Lifechanger is a very good film, a very good film indeed. Providing something a bit removed from the usual mix of ghosts, zombies, and beasties that we usually get in our horror films (not that I mind those either), my only reservation about it is the way some people may view it as not adhering strictly enough to what they expect from their genre fare. So just be warned that the horror is there, and sometimes to the fore, but this is more concerned with other matters, which I will get to in due course.
As told in voiceover, viewers quickly learn that Lifechanger is about an individual (a person? a creature?) that keeps switching bodies every so often. This isn't done in the standard "soul jumping in" way we've seen before (in the likes of Shocker and Fallen). No, it's a much more visceral process, and can be a painful one, as the "creature" holds on to someone else and drains their life from them, before resting as they reconstruct into a perfect facsimile, with all of the new knowledge, memories, etc, that come with the physical form. Oddly, there's still enough of a core in there, a sense of self, to allow this multi-bodied creation to pursue someone it has viewed as an object of love. Her name is Julia, and she is blissfully unaware that the various people who have spoken to her over a few different days are all the same person, always in love with her.
Written and directed by Justin McConnell, a man who has spent the better part of the past two decades honing his craft over a number of shorts and features (none of which I have seen . . . sorry, Justin), this is about as impressive an independent feature as you can get. A few different locations are used smartly to stop it from feeling boxed in and restricted, the wide and varied cast is made up of people who almost all give great performances, and the script wanders in and out of some very interesting thoughts on mortality and identity. It also clocks in at about 80 minutes, meaning it doesn't waste time setting up the premise, explores an interesting central strand, and then is all done before it can be accused of outstaying any welcome.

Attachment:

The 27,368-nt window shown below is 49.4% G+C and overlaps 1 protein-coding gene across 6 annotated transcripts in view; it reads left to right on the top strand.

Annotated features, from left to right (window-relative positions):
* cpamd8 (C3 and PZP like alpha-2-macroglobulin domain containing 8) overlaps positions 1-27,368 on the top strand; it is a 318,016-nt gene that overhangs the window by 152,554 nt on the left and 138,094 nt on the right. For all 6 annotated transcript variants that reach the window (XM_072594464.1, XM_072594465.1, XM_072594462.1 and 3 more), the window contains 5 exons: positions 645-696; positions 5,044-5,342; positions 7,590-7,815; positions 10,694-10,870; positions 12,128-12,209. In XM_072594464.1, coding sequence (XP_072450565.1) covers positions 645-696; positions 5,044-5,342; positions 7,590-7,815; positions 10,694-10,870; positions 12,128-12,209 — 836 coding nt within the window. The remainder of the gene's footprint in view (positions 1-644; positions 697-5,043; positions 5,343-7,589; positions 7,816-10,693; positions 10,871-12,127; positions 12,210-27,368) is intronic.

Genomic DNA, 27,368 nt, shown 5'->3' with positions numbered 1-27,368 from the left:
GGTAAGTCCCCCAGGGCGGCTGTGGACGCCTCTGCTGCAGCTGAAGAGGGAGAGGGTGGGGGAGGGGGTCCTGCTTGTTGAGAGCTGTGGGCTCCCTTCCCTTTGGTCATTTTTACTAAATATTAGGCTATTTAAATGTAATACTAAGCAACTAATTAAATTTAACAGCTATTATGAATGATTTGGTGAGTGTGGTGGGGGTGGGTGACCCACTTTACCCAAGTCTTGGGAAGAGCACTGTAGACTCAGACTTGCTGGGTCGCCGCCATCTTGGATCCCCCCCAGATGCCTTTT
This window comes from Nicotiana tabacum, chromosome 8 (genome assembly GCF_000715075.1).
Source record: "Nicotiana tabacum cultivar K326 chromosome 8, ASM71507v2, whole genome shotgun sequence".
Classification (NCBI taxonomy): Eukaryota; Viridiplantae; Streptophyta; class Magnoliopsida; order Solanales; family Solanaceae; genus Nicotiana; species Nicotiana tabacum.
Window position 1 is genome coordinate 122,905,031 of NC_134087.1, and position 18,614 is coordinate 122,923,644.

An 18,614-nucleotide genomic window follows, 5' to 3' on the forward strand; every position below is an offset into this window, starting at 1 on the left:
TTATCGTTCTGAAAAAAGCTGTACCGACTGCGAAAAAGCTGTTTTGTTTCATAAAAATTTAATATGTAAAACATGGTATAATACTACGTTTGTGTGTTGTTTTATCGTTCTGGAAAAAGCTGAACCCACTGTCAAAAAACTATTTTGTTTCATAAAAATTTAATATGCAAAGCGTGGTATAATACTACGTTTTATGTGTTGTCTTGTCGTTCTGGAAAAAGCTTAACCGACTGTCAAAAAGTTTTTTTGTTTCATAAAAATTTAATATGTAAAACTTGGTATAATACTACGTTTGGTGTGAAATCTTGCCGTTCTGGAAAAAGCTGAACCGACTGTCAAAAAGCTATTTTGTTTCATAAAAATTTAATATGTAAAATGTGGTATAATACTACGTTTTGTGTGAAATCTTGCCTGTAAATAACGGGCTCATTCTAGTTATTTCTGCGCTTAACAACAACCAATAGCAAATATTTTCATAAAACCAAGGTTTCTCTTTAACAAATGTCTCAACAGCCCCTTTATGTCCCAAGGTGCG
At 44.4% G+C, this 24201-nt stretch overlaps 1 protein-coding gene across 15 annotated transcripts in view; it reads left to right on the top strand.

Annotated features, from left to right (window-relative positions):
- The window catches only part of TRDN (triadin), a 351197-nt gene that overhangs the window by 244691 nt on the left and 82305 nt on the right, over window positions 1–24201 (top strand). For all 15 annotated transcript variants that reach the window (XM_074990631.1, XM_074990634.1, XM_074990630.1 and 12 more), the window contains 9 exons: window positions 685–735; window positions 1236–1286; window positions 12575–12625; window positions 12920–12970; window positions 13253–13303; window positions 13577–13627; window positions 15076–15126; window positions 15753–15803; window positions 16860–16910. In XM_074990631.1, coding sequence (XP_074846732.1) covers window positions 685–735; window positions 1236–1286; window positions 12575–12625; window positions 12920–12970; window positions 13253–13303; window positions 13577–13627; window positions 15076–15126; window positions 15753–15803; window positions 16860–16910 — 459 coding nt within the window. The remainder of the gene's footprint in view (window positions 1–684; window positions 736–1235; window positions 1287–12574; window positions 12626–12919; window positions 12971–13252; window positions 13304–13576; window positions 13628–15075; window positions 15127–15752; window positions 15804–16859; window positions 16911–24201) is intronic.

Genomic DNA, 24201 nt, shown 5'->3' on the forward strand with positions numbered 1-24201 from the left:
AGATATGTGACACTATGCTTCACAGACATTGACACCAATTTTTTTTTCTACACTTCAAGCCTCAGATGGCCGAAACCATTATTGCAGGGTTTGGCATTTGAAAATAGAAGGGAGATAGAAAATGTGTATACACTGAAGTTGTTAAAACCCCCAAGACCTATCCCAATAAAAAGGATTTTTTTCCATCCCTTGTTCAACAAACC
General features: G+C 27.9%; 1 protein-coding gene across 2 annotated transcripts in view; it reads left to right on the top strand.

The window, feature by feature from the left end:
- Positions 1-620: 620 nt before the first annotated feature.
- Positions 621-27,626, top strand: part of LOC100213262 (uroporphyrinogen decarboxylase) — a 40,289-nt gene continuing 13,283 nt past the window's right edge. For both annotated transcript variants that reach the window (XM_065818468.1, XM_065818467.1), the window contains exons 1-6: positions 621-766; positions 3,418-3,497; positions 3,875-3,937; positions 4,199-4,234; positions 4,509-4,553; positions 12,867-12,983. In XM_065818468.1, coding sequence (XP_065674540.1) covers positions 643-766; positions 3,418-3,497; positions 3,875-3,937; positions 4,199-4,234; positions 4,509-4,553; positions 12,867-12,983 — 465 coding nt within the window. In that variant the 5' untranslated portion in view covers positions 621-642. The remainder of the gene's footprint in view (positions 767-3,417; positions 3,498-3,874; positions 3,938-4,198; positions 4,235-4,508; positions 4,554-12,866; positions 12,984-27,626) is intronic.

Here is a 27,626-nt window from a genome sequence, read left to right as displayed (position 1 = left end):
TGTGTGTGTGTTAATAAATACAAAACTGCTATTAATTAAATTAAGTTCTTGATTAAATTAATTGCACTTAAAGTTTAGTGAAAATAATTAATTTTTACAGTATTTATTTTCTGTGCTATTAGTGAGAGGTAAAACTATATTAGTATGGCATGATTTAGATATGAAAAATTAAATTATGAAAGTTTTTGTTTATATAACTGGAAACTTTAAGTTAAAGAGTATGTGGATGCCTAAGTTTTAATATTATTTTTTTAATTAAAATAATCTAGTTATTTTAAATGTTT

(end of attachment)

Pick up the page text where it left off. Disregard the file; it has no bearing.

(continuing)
Lora Burke is fine in the role of Julia, although her character is a rare weakness in the script (a bit too consistently chatty with everyone she meets in her local bar, considering her reasons for being there and how many "different" people end up taking an interest in her, some of whom she has observed there before in different circumstances). Sam White, Elitsa Bako, Rachel VanDuzer, and Steve Kasan all do good work, but Jack Foley is the actor who has to carry viewers through the third act, so I'll single him out here. He's not quite as good as he could be, but he's convincing as he portrays his inner struggle while he feels things starting to come apart after coming so close to getting the situation exactly as he wanted it to be.
If you're reading this and wondering about the horror elements, don't worry. Apart from the general nastiness of taking someone's life, there are some impressively icky body horror effects, and also one or two scenes reminding viewers that all of those other bodies need disposed of. The end result may be neither Cronenbergian nor murder-filled for some, but it certainly keeps skimming over those touchstones on the way to an interestingly ambiguous ending.
All in all, this is a fantastic piece of work, surely positioning McConnell on the very brink of bigger things (whether through offers or opportunities that this should afford him).
This is a nice all-region blu, which you can feel free to buy me (have overspent lately, dammit).